I've been trying to translate lyrics of the song "Sonne" by Rammstein, and I've found an interesting line:

"Die Sonne scheint mir aus den Augen"

which translates to: "The sun is shining out of my eyes"

And I've been wondering why so? Why it is not translated as: "The sun shines upon me from eyes?" Shoudn't it be something like: "...aus meine Augen"? And how can I detect such cases where "mir" would stand for mine? As far as I know "mir" is dative declension, and to denote posession we would use "mein" instead of "mir, no?

UPD: I think I need to clarify some things, since this question looks so similar to others - I am a native Russian speaker and we have such thing as dative case. All other examples of this kind, like "I washed me my hands", posted on stackexchange proved to be quite simple cases to understand if you translate them to Russian literally word-by-word, but this case is different. If you translate "sheint mir aus dem Augen" literally to Russian, it would be something like "светит мне из глаз", and that was confusing me, because right translation would be "светит из моих глаз". That's what was causing me trouble.

I'm also aware of "victim/beneficiar" thing a bit, but if the light/sun shines upon me, I am also a beneficiar/victim of the action, am I not?


3 Answers 3


This usage of dative case is called »Dativ der Beteiligung« ("dativ of participation" or as latin term: dativus commodi). It determines someone who is affected by the action. It marks the beneficiary or aggrieved party.

without mir:

Die Sonne scheint aus den Augen.
The sun is shining out of the eyes.

Note, that this sentence doesn't tell to whom the eyes belong. Now we use meinen:

Die Sonne scheint aus meinen Augen.
The sun is shining out of my eyes.

Here we say clearly, that the eyes belong to me. It's my eyes from where the sun is shining out of.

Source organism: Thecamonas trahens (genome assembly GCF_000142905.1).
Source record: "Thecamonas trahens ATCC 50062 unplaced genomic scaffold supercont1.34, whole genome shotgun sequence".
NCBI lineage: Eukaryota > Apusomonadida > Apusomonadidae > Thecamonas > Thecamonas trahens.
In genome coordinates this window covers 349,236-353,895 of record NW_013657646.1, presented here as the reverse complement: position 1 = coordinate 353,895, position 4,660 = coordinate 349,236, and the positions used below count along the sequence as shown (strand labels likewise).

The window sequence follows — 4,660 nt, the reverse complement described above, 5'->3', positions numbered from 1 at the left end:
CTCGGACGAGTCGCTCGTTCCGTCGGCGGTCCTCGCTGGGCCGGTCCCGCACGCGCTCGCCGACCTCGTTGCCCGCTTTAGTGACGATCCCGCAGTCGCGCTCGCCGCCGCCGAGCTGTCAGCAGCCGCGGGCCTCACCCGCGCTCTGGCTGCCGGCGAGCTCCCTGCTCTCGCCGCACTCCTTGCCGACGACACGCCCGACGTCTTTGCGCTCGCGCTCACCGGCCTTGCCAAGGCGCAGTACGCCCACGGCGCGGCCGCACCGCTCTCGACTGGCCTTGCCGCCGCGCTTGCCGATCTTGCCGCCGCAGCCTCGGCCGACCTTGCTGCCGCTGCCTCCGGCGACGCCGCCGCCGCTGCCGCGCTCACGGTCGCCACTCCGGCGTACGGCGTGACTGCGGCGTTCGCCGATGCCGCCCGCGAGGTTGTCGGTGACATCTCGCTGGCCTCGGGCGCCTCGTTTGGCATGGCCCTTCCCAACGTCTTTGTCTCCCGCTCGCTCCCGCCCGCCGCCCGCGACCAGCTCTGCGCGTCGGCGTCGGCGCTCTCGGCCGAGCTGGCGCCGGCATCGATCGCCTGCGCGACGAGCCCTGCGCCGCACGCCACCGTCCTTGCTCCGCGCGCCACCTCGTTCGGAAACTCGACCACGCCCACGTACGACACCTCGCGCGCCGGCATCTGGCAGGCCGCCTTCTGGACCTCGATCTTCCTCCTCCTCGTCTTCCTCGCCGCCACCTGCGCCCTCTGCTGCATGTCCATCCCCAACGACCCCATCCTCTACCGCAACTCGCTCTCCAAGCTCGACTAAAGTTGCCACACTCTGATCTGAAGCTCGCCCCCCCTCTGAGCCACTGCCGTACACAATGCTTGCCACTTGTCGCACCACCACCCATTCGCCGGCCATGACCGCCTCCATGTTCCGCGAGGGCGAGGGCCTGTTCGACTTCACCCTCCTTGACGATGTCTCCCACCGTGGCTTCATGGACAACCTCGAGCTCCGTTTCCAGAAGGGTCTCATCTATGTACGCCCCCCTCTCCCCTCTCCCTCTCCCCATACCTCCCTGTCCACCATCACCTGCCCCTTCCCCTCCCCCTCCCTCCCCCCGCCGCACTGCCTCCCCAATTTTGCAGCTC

But this is different:

Die Sonne scheint mir aus den Augen.
The sun is shining out of the eyes, and I am the beneficiary or aggrieved party of this shining.

Note, that here again the grammar makes no statement about the ownership of the eyes. The grammatical construction is just talking about any eyes, they might be anybodies eyes. But the grammatical construction says: I am affected by the action that is going on in this sentence. The sun is shining out of me.

In the case of body parts both constructions mean the same on a semantic level, because you never can have eyes in your head that are not yours. So it must be your eyes.

But in a different setting this can make a different meaning:

I don't own a car. But I have a driving license and I can ask a friend to lend me his car. I do so, and drive. I stop at a traffic light and then a truck crashes from behind into the car that I am driving, but which is not my car. Now I can say:

Der LKW ist mir ins Auto gekracht.
The truck chrashed into the car, and I am the aggrieved party.

But this would be wrong, because the car is not mine:

Der LKW ist in mein Auto gekracht.
The truck chrashed into my car.

Back to the shiny eyes:

Of course you can combine mir (who is affected?) and meinen (who is the owner?):